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Mr. Jefferson's Women by [Kukla, Jon]
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Mr. Jefferson's Women Kindle Edition

3.7 out of 5 stars 20 customer reviews

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Editorial Reviews

From Publishers Weekly

This highly insightful study by Kukla (A Wilderness So Immense), director of the Patrick Henry Memorial Foundation, investigates Thomas Jefferson's relationships with women, from Elizabeth Moore Walker, the married neighbor with whom Jefferson may have had an affair, to Sally Hemings, the slave whose children he purportedly fathered. One of the most fascinating chapters examines the young Jefferson's failed attempts to woo a classmate's sister, Rebecca Burwell, whose rejection of his marriage proposal may have incited the misogyny found throughout his writings. Perhaps the least satisfying section studies Jefferson's relationship with his wife, Martha: since Jefferson destroyed their private correspondence after she died, Kukla's re-creation of their relationship is necessarily sketchy. The conclusion moves to a larger argument concerning Jefferson's thinking about women as citizens. Kukla shows that Jefferson was much less open to women's political participation and education than were contemporary Enlightenment thinkers, and his definition of America as a white male polity was rooted in his personal discomfort with women. This is one of the most discerning and provocative studies of Jefferson in years. B&w illus., map. (Oct. 12)
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From Booklist

The enigmatic aspects of Thomas Jefferson's character have frustrated both his contemporaries and historians. John Adams, his on-again-off-again friend, referred to him as a "shadow man." Kukla probes Jefferson's relations with and attitudes toward women. Although the broad outlines of Jefferson's relations with specific women are well known, Kukla has used some obscure sources to provide interesting and even titillating information. He does not present a flattering portrait of Jefferson. In his youthful and futile courtship of a teenage Virginia girl, Jefferson appears understandably clumsy and disturbingly bitter after she rejects him. When he makes "improper advances" toward the wife of a friend, he seems downright obnoxious. Kukla also casts a critical eye on Jefferson's marriage, his apparently intense attachment to Maria Cosway in Paris, and, of course, his supposed affair with his slave Sally Hemings. Kukla concludes that Jefferson's sentiments regarding women were a mixture of suspicion, contempt, and possessiveness. Still, this is a useful, if flawed, contribution to our knowledge of, perhaps, our most fascinating Founding Father. Freeman, Jay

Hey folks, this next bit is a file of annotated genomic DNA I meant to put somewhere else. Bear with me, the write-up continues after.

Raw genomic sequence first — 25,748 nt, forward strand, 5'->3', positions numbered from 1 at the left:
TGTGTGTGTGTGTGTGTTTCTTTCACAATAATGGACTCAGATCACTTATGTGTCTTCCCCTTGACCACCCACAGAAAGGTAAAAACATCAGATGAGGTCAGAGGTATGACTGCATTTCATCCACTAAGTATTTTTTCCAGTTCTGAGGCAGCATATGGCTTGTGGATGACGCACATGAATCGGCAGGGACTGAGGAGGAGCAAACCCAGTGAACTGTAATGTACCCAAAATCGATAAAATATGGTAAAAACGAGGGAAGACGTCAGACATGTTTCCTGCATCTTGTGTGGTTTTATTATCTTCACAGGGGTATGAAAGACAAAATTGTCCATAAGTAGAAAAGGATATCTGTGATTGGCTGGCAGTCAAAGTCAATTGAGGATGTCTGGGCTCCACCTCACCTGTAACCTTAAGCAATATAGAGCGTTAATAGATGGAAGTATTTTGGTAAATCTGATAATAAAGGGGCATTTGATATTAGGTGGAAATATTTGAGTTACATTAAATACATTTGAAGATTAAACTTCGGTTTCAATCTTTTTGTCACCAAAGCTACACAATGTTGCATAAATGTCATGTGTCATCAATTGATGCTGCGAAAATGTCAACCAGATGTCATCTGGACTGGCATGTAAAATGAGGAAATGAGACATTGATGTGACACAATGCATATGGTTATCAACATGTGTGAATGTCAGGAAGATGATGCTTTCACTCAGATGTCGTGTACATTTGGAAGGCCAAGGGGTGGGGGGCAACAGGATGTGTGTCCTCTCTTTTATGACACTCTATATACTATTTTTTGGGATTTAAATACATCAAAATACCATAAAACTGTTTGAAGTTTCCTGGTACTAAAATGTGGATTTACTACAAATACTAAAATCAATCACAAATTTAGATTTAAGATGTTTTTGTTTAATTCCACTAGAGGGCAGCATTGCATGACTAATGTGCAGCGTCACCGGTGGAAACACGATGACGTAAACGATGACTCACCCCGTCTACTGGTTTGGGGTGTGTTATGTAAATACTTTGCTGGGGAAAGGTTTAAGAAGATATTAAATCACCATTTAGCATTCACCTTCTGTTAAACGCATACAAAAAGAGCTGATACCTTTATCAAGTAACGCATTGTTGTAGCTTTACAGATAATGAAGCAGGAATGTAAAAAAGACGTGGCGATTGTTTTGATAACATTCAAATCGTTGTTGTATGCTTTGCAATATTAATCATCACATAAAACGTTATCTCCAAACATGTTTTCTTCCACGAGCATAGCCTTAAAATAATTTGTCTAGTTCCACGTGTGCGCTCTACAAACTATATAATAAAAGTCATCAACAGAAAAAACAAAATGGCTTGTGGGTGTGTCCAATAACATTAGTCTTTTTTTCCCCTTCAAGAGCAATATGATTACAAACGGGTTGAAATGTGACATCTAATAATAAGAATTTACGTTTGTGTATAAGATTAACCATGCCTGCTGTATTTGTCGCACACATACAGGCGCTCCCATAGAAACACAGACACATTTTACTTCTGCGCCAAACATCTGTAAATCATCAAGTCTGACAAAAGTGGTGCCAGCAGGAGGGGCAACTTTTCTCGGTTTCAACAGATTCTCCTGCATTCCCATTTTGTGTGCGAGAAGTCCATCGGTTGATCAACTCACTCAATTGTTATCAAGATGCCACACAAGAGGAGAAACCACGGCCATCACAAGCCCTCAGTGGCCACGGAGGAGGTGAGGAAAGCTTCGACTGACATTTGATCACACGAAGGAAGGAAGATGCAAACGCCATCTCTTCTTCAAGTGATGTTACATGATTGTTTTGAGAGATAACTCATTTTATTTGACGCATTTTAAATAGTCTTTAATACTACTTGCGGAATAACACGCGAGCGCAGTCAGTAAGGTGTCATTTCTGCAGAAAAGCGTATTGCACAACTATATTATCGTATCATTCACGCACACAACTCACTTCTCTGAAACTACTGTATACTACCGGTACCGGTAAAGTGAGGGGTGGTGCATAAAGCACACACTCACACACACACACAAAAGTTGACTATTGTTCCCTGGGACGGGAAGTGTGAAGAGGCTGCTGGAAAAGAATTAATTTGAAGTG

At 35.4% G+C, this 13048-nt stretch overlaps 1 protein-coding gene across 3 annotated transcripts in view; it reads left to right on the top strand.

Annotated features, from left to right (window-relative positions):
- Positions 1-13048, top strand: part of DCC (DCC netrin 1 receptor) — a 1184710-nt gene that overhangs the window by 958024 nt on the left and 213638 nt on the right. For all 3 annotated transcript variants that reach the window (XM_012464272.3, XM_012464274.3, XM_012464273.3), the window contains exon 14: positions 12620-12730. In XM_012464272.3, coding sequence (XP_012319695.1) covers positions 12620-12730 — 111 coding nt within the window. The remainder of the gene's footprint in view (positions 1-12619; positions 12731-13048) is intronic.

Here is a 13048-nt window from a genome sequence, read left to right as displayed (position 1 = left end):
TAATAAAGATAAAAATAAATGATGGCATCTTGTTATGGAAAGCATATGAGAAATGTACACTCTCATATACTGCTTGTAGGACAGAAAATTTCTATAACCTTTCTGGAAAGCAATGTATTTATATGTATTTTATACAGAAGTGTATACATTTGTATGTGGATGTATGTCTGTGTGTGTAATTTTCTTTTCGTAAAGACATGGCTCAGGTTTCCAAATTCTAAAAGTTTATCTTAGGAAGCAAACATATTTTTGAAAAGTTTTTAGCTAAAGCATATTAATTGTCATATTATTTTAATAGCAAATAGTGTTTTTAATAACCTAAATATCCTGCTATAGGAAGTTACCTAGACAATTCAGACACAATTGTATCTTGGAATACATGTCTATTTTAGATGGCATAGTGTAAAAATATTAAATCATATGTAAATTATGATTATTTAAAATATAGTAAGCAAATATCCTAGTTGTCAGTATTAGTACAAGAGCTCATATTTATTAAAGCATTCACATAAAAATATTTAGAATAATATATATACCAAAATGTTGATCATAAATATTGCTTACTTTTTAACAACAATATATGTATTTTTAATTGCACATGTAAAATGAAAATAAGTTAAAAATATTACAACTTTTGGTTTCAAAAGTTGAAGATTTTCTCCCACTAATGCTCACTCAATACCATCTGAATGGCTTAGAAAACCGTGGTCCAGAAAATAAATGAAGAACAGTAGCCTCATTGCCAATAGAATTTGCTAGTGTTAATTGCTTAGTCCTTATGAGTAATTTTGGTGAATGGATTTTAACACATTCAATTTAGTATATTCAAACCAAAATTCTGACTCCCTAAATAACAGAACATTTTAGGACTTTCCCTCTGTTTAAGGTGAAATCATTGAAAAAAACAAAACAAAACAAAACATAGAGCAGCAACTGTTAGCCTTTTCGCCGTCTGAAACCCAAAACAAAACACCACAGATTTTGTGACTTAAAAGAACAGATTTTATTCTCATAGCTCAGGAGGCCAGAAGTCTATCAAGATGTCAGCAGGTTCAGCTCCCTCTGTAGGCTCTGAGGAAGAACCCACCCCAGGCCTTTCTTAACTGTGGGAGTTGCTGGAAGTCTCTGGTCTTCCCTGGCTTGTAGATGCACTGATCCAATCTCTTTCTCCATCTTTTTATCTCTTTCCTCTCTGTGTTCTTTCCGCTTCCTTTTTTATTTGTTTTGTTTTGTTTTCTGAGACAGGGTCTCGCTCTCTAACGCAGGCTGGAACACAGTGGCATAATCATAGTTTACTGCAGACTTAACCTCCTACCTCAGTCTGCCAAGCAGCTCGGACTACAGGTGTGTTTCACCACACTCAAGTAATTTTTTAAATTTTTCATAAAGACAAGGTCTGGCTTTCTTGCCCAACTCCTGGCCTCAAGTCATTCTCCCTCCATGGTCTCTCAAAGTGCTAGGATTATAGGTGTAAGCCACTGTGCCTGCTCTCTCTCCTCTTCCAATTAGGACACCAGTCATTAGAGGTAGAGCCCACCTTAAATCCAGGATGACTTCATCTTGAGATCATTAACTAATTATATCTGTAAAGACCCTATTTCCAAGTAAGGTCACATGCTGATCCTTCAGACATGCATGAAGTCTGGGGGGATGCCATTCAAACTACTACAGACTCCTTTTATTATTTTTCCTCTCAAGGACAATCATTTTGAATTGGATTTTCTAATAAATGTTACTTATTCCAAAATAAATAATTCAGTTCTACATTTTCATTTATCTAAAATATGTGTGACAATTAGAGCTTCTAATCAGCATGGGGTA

Product Details

  • File Size: 1802 KB
  • Print Length: 279 pages
  • Publisher: Vintage; 1st edition (May 29, 2009)
  • Publication Date: June 3, 2009
  • Sold by: Random House LLC
  • Language: English
  • ASIN: B002BH5HZS
  • Text-to-Speech: Enabled
  • X-Ray:
  • Word Wise: Enabled
  • Lending: Not Enabled
  • Enhanced Typesetting: Enabled
  • Amazon Best Sellers Rank: #848,640 Paid in Kindle Store (See Top 100 Paid in Kindle Store)
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Customer Reviews

Top Customer Reviews

By James Schuyler on November 26, 2007
Format: Hardcover
Just when you thought you had read everything...Jon Kukla presents a very readable portrait of Jefferson's "relationships" with women--which leads to new insights about this great man--and, more interestingly, his attitudes towards women in general. The final chapters about his broader view of women as a threat to republican government place Jefferson in the context of his time. There is a remarkable discussion of Jefferson and Abigail Adams' letters. The book is eminently fair about Sally Hemings and gives a new meaning to the notion that "all men are created equal". Thank you, Jon Kukla, for beginning a lively conversation that is well worth your engagement.
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Format: Hardcover Verified Purchase
Jon Kukla's treatment of Jefferson's "Women" includes Rebecca Burwell, Betsey Walker, Mrs. Martha Jefferson, Maria Cosway and Sally Hemings, among others the author named "Amazons and Angels," as well as a fairly in-depth look at his relationship with Abigail Adams. That Jefferson was a misogynist is clear -- he feared and distrusted women, yet loved several. The chapter on Maria Cosway is the most complete description of this woman of the several I have read.